8. The Elderly Client And Fasting
In a previous lesson we have commented that those few persons who survive to an advanced age in today's polluted and frenzied environment, are the "tough ones." In order to survive, they have demonstrated not only physical stamina, but also mental stamina, this being witnessed by the very fact that they have, if mentally sound, successfully overcome all the many and varied kinds of emotional assaults that can arise to trouble all of us as we travel on that train that seems to gallop us all through life. Each problem situation as it arose had to be evaluated by these people, and then dealt with as they saw fit.
The elderly clients who seek the advice of a Hygienic practitioner will, in most instances, listen carefully to what they hear, they will read the printed materials carefully, will listen to the stories by others in group meetings and in lectures, but then they will reach their own conclusions, whatever these may be: they will either find merit in their new knowledge or will discount it as not worthy of their trust.
If, in their view and according to their past indoctrination, they find their newly-acquired knowledge sound, they will be more inclined to follow the Hygienist's recommendations; if not, they will be reluctant, hesitant to do so. With emotional reservations, they may adopt whatever regimen is set forth.
Many times clients will come to the practitioner exhausted, both physically and mentally but, nevertheless, they will have in reserve sufficient strength to resist change, especially if it is too abrupt. Therefore, we have found it advisable to advance rather slowly with our elderly clients. This is especially so when we believe that eventually a fast may be needed to bring about a successful resolution of a particular condition, say a chronic ailment of long duration.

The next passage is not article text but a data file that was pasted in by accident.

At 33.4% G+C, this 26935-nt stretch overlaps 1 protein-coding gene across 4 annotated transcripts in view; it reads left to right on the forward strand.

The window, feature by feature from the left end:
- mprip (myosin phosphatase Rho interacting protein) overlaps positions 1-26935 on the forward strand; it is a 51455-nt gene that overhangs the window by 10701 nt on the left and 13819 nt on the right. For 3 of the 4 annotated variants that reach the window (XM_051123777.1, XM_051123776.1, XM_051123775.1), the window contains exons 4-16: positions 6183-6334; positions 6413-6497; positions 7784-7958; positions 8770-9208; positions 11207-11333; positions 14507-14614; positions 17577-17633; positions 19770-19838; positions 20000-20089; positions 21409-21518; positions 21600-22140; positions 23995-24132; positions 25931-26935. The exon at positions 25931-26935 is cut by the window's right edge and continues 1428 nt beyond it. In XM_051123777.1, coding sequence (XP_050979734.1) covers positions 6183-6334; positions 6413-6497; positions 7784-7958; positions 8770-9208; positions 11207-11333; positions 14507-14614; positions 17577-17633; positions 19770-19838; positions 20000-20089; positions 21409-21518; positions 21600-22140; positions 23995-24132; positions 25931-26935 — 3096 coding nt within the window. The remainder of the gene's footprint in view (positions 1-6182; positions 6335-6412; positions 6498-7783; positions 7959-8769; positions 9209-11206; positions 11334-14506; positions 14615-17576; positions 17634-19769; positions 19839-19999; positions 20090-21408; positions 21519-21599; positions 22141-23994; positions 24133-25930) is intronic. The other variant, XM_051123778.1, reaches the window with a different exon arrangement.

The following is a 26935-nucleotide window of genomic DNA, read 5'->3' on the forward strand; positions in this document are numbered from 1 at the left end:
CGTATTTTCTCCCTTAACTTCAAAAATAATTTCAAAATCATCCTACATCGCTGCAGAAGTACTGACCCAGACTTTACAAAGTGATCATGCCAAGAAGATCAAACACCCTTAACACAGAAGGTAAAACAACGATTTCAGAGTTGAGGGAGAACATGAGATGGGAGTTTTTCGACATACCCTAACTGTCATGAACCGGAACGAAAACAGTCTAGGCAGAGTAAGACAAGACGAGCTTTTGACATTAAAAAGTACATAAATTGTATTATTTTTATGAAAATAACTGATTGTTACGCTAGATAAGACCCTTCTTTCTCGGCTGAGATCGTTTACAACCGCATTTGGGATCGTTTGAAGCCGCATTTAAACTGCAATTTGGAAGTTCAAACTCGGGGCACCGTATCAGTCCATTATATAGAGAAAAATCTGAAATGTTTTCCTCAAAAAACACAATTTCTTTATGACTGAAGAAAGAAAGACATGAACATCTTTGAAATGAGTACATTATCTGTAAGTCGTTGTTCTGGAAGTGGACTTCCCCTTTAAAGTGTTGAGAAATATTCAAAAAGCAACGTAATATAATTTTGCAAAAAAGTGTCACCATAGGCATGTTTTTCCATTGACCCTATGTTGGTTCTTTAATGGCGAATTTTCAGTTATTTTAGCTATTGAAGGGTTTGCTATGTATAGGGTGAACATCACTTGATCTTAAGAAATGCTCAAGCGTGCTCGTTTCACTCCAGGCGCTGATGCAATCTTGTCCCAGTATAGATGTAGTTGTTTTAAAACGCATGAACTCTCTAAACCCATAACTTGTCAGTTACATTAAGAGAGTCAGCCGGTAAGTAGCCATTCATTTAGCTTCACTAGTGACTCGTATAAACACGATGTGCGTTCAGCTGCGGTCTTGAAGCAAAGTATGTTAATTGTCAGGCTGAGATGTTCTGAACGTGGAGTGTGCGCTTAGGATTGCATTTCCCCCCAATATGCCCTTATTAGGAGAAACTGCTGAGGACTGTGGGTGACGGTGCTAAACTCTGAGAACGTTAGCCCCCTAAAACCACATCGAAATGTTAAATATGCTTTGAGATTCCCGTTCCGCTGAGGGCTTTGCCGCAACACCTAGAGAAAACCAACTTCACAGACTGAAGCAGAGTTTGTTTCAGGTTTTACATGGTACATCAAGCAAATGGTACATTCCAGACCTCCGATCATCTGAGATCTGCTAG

In such cases we suggest the advisability of a prolonged fast immediately but then we "back away," offering an alternative regimen which begins with simple dietary and other suggestions. We then proceed on a planned program of detoxification that is even more prolonged than the one detailed in the lesson on hair. However, we do proceed as circumstances seem to indicate the time is at hand to move forward.
8.1 Transition into Fasting by the Elderly
One 48-hour fast every other week.
Step seven should be followed for several months after which it would be appropriate to suggest that the client now fast one day each week and perhaps even a three-day fast once a month.
Using this step-by-step progression, the student will observe how easy it would be, should it prove necessary, to put a client on "hold," until such time as s/he would feel comfortable; or even to back track a step, should that prove necessary. Using this method demonstrates to the client that you are working with him/her and in his/her best interests. Few elderly clients appreciate being "pushed" into strange and unfamiliar territory, which fasting undoubtedly is, too fast. We must always strive to work within their levels of acceptance.
Few experienced Hygienists will permit an elderly client to fast at home, on his own, for longer than three days or longer than ten days even at a fasting institution under close supervision. The reasons should be obvious:
Thus it is that we should be extremely thorough in our instructions and careful in working with clients as we teach them about fasting. In fact, it is far better to be cautious to the extreme than to risk negative responses, either emotional or physical. This is true with all clients but especially important when working with the elderly persons who seek our help.
Home > Lesson 93 - Teaching Your Clients About Fasting
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